Wireless Ethernet Compatibility Alliance
(WECA) has awarded 14 new Wi-Fi interoperability certifications, the most to date since Wi-Fi certification began, according to the group. This brings the total number of Wi-Fi certified products to 93. WECA is a non-profit organization formed to certify Wi-Fi interoperability.
Wi-Fi is the de facto “seal of interoperability” for IEEE 802.11b-compliant High Rate wireless LAN products. IEEE 802.11b is an industry standard for wireless networking products, and Apple has been a pioneer in its adoption with the development of AirPort cards and base stations. A member of WECA, Apple has received Wi-Fi certification for its AirPort products.
Although Apple adopted 802.11b early and coined the term AirPort, the technology is by no means specific to the Macintosh — Macs and PCs can communicate through the same access points using 802.11b-compliant wireless cards and interfaces.
New products granted certification include:
3Com 11 Mbps Wireless LAN PC Card with XJACK Antenna
Bromax Station Card Model BWE200-IF
Cisco Aironet 350 Series PC Card; Aironet 350 Series PCI Card
Compaq Access Point Models WL410 and WL510; Wireless PC Card Model WL110; Compaq Wireless PCI Card Model WL210
D-Link Wireless PC Card Model DWL-650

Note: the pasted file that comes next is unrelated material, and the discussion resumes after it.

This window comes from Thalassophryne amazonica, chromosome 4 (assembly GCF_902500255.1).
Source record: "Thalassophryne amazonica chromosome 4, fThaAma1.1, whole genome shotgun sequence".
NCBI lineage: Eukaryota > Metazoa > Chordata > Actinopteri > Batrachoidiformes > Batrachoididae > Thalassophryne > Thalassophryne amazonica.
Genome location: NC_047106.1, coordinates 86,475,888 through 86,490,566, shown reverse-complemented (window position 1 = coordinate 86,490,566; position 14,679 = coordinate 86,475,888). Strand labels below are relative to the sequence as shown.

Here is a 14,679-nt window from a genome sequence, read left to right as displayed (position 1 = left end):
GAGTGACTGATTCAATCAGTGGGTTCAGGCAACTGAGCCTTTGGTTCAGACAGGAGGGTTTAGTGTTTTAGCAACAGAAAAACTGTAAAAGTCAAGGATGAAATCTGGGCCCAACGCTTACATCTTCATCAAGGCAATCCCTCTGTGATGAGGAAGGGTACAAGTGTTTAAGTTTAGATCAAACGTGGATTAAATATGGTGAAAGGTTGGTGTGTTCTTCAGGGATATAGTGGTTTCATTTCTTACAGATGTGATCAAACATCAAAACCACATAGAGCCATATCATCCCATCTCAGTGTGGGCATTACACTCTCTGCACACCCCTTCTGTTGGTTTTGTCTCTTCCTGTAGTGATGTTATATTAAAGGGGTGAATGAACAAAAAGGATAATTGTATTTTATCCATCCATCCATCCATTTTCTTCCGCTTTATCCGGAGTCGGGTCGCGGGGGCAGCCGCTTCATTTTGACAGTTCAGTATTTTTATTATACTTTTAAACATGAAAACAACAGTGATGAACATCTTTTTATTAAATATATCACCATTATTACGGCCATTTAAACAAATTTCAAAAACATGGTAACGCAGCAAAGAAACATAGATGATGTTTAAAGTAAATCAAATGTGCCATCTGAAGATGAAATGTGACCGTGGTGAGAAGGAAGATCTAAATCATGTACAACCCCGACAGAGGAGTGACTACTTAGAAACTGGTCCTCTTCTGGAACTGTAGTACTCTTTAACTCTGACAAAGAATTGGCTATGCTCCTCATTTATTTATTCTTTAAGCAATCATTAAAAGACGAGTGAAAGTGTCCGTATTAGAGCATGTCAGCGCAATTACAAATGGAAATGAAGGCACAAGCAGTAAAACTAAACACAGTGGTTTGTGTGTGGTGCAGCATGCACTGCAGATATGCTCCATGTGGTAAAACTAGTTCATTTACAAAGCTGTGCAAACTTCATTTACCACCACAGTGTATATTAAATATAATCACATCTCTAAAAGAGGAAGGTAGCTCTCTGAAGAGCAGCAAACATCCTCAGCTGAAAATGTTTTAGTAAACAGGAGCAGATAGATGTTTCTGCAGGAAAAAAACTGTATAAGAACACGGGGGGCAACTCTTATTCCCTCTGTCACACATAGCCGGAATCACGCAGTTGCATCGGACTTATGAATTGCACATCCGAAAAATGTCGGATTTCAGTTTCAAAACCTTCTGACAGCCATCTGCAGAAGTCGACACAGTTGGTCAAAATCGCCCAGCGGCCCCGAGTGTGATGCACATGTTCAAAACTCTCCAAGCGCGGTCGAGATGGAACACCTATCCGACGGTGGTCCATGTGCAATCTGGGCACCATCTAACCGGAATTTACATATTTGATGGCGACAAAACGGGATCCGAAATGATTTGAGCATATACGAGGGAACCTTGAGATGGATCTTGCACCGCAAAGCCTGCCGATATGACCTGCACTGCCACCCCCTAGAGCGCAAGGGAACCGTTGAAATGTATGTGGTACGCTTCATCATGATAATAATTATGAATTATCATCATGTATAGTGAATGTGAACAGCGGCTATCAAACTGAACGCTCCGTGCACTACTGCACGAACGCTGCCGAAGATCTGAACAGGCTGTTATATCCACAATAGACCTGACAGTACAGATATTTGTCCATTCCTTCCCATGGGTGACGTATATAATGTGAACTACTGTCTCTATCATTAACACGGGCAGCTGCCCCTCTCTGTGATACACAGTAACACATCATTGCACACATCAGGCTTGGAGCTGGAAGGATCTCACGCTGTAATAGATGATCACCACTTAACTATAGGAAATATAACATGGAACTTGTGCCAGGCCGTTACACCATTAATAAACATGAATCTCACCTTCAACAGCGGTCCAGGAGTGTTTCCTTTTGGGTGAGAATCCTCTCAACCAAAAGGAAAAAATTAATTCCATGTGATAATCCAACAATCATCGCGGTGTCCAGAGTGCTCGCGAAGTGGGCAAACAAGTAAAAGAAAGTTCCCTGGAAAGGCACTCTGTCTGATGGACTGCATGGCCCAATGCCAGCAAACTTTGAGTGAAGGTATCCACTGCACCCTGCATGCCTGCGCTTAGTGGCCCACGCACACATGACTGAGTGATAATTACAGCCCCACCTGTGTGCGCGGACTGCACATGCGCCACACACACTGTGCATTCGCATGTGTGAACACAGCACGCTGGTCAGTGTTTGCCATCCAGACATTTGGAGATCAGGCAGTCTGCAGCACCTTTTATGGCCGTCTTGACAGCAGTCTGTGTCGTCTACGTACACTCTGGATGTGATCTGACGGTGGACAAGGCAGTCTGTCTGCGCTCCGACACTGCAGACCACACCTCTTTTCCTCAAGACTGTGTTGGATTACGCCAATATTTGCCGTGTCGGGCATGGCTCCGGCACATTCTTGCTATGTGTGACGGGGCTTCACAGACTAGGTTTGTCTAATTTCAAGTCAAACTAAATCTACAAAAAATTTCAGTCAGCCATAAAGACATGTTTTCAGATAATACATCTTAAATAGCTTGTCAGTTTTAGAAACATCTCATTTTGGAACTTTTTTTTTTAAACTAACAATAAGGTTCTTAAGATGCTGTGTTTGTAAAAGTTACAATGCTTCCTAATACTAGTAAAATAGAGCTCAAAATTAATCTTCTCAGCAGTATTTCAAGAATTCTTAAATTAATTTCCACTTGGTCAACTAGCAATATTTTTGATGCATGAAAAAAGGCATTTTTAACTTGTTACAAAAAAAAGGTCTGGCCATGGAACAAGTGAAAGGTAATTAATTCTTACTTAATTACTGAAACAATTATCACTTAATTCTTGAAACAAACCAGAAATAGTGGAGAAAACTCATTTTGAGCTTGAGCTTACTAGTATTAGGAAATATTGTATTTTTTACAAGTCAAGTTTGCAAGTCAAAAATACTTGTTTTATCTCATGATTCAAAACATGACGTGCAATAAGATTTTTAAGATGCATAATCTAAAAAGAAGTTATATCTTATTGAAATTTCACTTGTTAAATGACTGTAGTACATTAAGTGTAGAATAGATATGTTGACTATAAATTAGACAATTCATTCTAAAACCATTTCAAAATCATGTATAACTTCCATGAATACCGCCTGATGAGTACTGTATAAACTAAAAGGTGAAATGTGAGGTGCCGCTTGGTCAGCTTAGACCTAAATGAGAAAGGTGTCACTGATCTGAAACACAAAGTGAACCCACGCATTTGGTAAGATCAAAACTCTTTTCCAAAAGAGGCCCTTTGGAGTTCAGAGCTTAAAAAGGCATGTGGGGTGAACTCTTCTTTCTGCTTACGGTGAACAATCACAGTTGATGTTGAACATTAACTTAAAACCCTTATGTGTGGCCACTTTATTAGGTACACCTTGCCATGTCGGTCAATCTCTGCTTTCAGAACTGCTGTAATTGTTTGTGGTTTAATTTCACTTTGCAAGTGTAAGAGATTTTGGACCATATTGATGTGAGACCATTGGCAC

Kingston Wireless PC Card KNW-PCM11
NEC Access Point S / Model 336-010732
Nokia Access Point Model A030
OTC AIREZY-2411-PCC-LAN Card
Xircom PCMCIA Station Card CWE1100
WECA’s Wi-Fi certification helps consumers and businesses guarantee that 802.11b-compliant (and Wi-Fi certified) products that they purchase will work together. WECA says that products which receive Wi-Fi certification have undergone independent testing at Agilent’s
Silicon Valley Networking Lab
Wi-Fi is being increasingly adopted by manufacturers of PC cards, PCI cards, USB networking devices and other products because of its ease of adoption and high bandwidth. It operates at a maximum dat rate of 11 Megabits per second, comparable to conventional 10baseT Ethernet. WECA won an important victory last month when chipmaker Intel announced that it was embracing Wi-Fi for
future consumer wireless networking products. Until then, Intel had focused on the slower HomeRF standard.